Scale a measurement to a larger or smaller measurement, which is useful for architecture, modeling, and other projects. You can also add the real size and scaled size to find the scale factor.

## Find the Scaled Size

## Find the Real Size

## Find the Scale Factor

## Have a Question or Feedback?

## Scale Size:

Scale Size:

48 4 1.333 0.000758 1,219.2 121.92 1.219 0.001219

### Scale Factor

1:8

Real Size:

### Scale Factor

Learn how we calculated this below

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## On this page:

- Scale Conversion Calculator
- How to Scale a Measurement
- How to Find the Scale Factor
- How to Reduce the Scale Factor
- Architectural Scales
- Engineering Scales
- Common Model Scales
- Frequently Asked Questions

By

Joe Sexton

Joe is the creator of Inch Calculator and has over 20 years of experience in engineering and construction. He holds several degrees and certifications.

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Reviewed by

Ethan Dederick, PhD

Ethan has a PhD in astrophysics and is currently a satellite imaging scientist. He specializes in math, science, and astrophysics.

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## Cite As:

Sexton, J. (n.d.). . Inch Calculator. Retrieved October 28, 2024, from https://www.inchcalculator.com/scale-calculator/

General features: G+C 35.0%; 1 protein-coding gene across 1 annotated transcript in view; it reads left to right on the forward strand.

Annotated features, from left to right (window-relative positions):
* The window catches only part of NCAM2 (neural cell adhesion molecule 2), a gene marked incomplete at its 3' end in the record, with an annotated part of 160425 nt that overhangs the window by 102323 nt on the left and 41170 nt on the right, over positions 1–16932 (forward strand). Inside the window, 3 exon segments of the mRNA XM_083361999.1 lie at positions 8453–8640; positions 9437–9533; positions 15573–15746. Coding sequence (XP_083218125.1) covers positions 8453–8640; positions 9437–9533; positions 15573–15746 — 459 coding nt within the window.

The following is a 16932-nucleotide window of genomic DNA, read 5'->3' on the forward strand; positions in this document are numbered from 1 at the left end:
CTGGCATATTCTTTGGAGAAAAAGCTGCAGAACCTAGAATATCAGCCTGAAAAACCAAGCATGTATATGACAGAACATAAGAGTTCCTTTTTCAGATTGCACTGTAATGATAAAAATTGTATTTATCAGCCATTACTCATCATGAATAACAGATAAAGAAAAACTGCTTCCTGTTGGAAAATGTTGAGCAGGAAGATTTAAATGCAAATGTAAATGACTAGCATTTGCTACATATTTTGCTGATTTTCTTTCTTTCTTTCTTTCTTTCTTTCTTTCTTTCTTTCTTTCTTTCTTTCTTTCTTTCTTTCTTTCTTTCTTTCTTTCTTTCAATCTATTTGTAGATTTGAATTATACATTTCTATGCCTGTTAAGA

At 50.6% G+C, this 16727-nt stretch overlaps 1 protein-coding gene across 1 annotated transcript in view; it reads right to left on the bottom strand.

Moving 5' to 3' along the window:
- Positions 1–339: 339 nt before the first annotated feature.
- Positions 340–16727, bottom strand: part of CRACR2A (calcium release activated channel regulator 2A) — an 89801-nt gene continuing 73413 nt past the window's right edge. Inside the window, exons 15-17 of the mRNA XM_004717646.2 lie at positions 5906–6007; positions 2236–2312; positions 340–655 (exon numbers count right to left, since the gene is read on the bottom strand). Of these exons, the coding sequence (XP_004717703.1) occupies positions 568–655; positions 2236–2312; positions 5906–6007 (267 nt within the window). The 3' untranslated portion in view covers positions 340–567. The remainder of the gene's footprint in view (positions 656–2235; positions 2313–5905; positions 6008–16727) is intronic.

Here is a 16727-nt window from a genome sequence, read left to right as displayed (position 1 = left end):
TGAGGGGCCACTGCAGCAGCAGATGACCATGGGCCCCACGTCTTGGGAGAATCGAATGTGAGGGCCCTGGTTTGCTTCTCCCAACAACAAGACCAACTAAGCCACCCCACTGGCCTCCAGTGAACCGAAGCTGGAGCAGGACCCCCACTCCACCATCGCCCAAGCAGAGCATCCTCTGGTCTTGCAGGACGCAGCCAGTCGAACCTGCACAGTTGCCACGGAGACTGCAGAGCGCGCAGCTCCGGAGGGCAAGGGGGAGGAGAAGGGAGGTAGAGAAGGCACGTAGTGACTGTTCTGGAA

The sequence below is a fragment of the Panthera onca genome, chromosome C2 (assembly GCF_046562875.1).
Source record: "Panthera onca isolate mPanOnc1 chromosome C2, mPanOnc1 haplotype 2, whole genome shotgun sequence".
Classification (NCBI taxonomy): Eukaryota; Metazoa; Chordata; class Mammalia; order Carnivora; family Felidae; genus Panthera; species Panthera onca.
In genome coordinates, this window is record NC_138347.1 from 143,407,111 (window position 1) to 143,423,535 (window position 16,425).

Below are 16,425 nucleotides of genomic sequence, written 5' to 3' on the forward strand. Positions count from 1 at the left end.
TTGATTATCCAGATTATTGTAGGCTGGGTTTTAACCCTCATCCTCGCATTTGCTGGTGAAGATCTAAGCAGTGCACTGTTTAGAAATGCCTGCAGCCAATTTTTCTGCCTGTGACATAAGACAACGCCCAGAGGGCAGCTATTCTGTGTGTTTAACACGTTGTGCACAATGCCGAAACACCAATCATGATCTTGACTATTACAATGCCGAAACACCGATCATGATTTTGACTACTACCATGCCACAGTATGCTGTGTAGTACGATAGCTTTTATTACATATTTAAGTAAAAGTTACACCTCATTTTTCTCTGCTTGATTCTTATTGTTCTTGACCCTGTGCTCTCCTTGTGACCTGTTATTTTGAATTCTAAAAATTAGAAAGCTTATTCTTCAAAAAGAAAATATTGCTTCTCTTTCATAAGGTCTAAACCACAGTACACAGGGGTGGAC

## How to Scale a Measurement

Making a measurement smaller or larger, known as scale conversion, requires a common scale factor, which you can use to multiply or divide all measurements.

To scale a measurement down to a smaller value, for instance, when making a blueprint, simply divide the real measurement by the scale factor. The scale factor is commonly expressed as **1:n** or **1/n**, where **n** is the factor.

For example, if the scale factor is 1:8 and the real measurement is 32, divide 32 ÷ 8 = 4 to convert.

To convert a smaller, scaled measurement up to the actual measurement, simply multiply the scaled measurement by the scale factor. For example, if the scale factor is 1:8 and the scaled length is 4, multiply 4 × 8 = 32 to convert it to the larger actual size.

A common tool used to scale a measurement from a real-world measurement is an architect’s scale rule. These are often used for scaling drawings and blueprints for buildings.